Earlier that year, a girl at school called Michael a “nigger.”
“I threw a soda at her,” he recalled. “It was a very tough year. I was really rebelling. I considered myself a racist at that time. Basically, I was against all white people.”
I know where this is going: What’s the difference between Jordan and Donald Sterling?
For one, Jordan was a kid, someone with a narrow worldview due to lack of experience. Sterling’s hate comes despite a lifetime of opportunities to see the world differently.
Secondly, Jordan has changed. At that time, he was upset about the treatment his great grandfather – who had recently passed away – had received from whites throughout his life (Lazenby talked about that in his interview with PBT). Jordan’s anger was understandable, based on repeatedly seeing and hearing about whites establishing power over blacks and exercising it to do harm. Sterling came from a place of power, and he used it through housing discrimination and workplace harassment to keep minorities down.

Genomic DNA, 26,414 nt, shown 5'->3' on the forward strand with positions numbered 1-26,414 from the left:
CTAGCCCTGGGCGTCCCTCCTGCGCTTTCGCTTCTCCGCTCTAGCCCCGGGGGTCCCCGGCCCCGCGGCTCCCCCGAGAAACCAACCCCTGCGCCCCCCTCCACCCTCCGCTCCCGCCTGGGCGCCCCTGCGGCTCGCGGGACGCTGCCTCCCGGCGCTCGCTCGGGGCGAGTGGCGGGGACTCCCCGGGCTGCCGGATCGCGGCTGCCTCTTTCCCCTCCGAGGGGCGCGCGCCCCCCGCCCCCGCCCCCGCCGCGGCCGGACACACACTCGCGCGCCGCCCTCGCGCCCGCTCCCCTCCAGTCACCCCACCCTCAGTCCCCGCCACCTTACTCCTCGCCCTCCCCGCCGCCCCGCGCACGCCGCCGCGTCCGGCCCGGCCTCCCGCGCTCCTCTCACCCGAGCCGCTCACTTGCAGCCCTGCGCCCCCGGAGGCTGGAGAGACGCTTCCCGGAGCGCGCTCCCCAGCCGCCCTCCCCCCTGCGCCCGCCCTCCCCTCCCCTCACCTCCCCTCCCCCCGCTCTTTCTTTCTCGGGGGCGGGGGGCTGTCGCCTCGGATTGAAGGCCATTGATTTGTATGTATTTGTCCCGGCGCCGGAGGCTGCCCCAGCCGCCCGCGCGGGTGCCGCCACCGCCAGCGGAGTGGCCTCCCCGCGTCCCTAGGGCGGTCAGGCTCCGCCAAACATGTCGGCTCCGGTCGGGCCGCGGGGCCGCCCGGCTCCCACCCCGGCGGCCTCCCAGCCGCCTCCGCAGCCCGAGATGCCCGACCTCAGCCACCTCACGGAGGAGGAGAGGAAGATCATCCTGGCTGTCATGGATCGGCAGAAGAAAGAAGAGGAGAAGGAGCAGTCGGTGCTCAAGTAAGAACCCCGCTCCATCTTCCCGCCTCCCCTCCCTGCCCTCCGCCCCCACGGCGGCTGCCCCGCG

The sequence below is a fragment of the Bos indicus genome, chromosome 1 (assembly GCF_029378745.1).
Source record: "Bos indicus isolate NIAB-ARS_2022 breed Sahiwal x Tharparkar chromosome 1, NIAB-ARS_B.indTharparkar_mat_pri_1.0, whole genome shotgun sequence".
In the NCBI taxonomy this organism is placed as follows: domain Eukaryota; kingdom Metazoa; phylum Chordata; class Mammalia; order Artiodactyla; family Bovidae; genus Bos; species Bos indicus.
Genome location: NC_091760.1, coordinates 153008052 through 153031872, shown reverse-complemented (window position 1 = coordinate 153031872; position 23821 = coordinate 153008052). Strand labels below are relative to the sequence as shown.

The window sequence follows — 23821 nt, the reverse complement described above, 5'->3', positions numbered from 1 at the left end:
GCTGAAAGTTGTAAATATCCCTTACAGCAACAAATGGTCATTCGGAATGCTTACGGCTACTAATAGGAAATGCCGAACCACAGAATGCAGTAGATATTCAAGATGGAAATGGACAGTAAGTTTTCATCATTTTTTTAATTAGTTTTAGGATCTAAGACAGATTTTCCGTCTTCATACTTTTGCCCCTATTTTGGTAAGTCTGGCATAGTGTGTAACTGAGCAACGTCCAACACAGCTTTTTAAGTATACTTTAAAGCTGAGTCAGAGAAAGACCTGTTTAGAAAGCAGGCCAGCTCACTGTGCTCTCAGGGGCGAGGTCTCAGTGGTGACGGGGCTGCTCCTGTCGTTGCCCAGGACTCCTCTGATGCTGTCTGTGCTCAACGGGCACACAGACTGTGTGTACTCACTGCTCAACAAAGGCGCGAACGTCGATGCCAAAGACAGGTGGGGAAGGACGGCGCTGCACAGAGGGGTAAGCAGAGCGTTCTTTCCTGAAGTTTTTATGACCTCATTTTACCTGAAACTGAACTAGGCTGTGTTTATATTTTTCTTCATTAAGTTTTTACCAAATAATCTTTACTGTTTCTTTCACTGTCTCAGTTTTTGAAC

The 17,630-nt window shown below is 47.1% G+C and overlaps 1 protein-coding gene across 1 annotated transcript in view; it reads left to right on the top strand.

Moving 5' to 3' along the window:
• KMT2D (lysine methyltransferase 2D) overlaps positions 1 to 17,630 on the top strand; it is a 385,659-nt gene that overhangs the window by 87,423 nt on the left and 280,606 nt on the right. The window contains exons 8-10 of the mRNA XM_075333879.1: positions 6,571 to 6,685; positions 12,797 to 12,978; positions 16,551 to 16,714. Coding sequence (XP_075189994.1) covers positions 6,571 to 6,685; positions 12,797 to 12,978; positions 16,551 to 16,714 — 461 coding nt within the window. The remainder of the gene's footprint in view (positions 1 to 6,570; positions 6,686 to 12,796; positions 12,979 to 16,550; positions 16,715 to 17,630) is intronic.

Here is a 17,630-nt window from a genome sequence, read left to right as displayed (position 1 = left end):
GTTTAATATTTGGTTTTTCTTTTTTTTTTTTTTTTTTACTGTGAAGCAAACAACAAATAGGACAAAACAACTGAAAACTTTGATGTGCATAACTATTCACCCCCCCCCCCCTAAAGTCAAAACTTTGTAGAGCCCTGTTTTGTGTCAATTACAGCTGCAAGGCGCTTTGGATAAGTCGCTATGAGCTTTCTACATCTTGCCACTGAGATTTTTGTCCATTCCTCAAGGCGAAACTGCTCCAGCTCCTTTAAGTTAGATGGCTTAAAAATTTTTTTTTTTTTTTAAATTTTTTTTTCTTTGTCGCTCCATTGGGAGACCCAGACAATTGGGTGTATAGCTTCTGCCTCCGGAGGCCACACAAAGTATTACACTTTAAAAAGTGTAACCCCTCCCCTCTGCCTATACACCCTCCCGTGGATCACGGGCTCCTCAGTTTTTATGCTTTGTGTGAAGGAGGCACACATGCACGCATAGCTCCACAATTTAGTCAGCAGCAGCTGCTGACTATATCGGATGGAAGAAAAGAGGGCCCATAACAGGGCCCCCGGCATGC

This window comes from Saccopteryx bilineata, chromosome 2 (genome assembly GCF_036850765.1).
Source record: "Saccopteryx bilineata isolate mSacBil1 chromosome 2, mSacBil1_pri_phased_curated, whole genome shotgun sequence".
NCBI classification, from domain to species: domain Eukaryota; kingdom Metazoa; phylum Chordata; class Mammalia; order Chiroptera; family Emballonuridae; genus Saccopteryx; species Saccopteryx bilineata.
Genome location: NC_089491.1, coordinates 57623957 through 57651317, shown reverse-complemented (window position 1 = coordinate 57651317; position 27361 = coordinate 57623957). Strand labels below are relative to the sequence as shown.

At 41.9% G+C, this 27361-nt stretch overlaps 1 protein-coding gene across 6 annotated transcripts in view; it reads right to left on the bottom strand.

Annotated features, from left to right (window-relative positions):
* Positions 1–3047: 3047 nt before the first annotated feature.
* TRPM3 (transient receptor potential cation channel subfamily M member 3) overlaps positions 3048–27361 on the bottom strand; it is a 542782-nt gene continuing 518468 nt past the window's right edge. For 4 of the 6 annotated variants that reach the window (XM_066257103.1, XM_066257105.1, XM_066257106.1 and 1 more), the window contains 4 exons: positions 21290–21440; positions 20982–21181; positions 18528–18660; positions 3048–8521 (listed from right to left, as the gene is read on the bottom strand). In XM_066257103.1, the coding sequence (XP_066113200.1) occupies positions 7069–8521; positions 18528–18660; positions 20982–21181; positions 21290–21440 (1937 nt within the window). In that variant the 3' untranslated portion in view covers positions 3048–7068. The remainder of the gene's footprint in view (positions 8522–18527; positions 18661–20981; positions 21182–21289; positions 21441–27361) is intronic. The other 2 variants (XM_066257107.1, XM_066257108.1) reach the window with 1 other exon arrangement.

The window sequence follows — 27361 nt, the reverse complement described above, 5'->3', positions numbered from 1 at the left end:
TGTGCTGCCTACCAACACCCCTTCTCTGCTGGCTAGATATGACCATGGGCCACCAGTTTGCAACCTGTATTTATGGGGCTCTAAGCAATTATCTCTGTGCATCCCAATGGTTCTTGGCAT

In another excerpt from the book (full disclosure: I receive a free promotional copy), Jordan discussed the aftermath of that incident at school:
“The education came from my parents,” Jordan recalled. “You have to be able to say, OK, that happened back then. Now let’s take it from here and see what happens. it would be very easy to hate people for the rest of your life, and some people have done that. You’ve got to deal with what’s happening now and try to make things better.”
Jordan’s grade-school attitude wasn’t healthy. Jordan the adult knows that, and that’s what matters.
Nobody is perfect, but we should all try to learn and be better. Jordan did.